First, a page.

1,000 Venezuelan Indians Blockade Main Highway to Brazil Protest Marks 500 Years since the Arrival of Columbus to Venezuela --- note: Associated Press reporter and photographer on the scene ---


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Ada Recinos at +1.510.473.7542 or ada@amazonwatch.org

El Dorado, Venezuela - Just shortly after 1:30 PM (EST) today, nearly 1,000 Pemon Indians of the Imataca and Grand Savanna regions began a blockade of construction crews on the only highway between Venezuela and Brazil. They are protesting a high voltage electrical transmission line being built through their rainforest homeland in violation of international and Venezuelan law. Today's peaceful protest falls on the 500-year anniversary of the arrival of Columbus to Venezuela and is the third time in the past week that this major international route has been closed by Indigenous protests.

The National Guard is on the scene and is allegedly blocking telephone communications from the region. Also today in Plaza Morelos, Caracas, a coalition of environmental organizations and university students march in solidarity with the Indigenous peoples, shadowing the numerous ceremonies being held by the government to commemorate the 500-year anniversary of Venezuela.

On July 30 – after two days of shutting down the highway – the Indigenous peoples agreed to suspend their blockades in response to an offer from the Venezuelan government to meet with Indigenous leaders. The Indigenous Federation of the State of Bolivar now says that thus far the Venezuelan Government has shown little willingness to resolve the land conflict. There have been several meetings between the parties. However the representatives the Venezuelan Government has sent to the table have been without any real decision-making power. The Federation of Indigenous Peoples of the State of Bolivar (FIB) says, "the blockades will continue until the government agrees to a process to legally recognize Indigenous lands."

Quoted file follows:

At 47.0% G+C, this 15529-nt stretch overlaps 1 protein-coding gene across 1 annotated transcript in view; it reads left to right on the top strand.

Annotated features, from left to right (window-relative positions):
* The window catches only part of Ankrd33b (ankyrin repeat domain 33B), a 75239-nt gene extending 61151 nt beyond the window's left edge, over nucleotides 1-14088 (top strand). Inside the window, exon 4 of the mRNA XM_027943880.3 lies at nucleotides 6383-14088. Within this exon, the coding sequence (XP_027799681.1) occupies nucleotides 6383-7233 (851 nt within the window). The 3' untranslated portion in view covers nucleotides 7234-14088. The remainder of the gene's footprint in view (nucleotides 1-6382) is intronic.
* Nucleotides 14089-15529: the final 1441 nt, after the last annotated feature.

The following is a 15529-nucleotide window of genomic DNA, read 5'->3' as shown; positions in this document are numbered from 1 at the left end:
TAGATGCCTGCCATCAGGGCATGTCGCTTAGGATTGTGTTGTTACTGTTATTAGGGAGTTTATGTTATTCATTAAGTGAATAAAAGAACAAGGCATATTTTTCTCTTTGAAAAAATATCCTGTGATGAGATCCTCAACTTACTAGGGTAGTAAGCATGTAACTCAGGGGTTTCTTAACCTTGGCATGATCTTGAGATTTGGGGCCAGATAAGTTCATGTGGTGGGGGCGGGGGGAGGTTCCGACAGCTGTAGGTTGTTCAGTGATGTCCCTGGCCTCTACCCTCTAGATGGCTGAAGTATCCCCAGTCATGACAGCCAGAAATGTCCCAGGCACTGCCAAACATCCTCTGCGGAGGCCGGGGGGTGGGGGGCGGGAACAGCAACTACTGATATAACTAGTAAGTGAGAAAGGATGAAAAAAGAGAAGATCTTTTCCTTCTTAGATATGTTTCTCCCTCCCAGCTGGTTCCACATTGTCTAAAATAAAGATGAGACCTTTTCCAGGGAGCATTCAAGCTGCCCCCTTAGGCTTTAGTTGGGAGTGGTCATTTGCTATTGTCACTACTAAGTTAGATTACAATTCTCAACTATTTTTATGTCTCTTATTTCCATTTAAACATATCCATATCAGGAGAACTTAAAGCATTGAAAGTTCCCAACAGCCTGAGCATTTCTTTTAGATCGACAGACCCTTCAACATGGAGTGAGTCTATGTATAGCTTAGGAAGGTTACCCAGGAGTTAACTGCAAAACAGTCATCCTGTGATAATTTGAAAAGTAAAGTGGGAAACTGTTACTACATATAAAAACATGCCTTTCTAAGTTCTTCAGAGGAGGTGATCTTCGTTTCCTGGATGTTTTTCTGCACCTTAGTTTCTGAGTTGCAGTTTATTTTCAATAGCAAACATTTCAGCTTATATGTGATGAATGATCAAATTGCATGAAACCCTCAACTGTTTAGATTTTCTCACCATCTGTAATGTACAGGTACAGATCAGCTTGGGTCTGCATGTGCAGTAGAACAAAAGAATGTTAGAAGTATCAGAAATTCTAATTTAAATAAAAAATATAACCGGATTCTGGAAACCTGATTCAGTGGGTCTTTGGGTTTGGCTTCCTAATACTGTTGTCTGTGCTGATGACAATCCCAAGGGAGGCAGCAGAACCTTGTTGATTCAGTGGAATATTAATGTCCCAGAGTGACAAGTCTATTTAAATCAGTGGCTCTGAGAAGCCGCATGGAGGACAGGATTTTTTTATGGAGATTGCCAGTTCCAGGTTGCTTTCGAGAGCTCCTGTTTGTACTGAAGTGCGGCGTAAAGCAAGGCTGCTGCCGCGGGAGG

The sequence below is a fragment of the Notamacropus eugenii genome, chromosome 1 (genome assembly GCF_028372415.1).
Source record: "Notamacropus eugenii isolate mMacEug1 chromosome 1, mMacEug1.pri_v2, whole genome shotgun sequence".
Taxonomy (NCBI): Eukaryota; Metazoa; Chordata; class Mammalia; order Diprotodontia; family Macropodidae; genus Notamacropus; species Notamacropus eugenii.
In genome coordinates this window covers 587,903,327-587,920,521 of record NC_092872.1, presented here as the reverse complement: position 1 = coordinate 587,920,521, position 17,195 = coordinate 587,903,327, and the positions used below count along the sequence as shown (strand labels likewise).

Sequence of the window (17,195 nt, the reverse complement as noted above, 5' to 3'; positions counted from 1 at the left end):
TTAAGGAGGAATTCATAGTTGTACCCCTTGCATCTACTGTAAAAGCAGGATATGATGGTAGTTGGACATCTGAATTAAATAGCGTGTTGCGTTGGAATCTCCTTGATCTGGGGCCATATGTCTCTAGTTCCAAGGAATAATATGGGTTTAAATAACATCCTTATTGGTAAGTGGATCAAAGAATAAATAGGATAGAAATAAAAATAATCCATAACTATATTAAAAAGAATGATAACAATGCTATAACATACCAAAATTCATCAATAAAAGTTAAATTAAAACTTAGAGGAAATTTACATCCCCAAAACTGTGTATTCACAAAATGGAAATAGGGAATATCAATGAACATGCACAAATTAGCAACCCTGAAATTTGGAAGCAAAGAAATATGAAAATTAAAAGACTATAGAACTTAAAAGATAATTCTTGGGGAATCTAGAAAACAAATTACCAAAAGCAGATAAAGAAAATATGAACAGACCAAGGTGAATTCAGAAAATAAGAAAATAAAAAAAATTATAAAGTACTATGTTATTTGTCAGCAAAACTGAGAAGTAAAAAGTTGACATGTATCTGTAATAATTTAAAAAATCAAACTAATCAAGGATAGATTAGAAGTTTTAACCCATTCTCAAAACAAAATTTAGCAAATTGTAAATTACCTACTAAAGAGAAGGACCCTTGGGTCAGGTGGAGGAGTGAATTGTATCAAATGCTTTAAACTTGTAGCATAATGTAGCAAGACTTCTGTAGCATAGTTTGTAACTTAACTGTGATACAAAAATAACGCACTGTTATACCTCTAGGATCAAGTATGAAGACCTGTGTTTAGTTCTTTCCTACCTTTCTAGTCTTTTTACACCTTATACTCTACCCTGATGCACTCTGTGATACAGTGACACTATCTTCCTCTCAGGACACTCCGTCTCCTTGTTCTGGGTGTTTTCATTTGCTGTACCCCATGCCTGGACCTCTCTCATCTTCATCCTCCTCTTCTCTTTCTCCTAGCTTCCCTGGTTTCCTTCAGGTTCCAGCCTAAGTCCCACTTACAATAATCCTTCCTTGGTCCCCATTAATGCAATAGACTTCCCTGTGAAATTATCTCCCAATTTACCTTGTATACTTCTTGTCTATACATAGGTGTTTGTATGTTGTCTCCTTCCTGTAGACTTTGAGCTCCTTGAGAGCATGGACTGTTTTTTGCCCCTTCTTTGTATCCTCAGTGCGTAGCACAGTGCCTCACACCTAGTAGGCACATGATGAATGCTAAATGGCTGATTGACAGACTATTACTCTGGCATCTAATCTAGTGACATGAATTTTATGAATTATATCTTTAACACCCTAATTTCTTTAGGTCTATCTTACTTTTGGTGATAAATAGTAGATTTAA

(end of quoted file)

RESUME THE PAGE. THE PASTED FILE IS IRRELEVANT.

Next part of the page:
The Indigenous peoples are demanding that the Venezuelan government legally recognize and respect the boundaries of their ancestral lands. Specifically, the Indigenous peoples are demanding that construction work on the power line be halted immediately and that the Supreme Court nullifies Decree 1850. This Decree, which was passed last April, opens up 40 percent of the 9 million-acre Imataca rainforest reserve to large-scale gold mining and logging. In addition to the protests, the Indigenous and environmental groups have filed two lawsuits, one challenging the Decree and the other, challenging the construction of the power line through 120 kilometers of Indigenous territory.

The construction of the transmission line at this moment is destroying large areas of forests and lands Indigenous peoples rely on for their livelihood. Altogether, the power line project is affecting over 15,000 people in 30 communities of Pemon, Karina, Akawaio, and Arawako Indians. The electrification of the region will opens up the fragile ecosystems of the Canaima National Park and the Imataca rainforest to large-scale mining, tourism, and logging. The first customer of the power is the Placer Dome gold mine at Las Cristinas. The planned electrical line extends approximately 700 kilometers from the Guri Dam in Venezuela to the City of Boa Vista, Brazil. Yesterday, the Andean Development Corporation (CAF) approved a $55 million financing package to the Brazilian Government for the construction costs.

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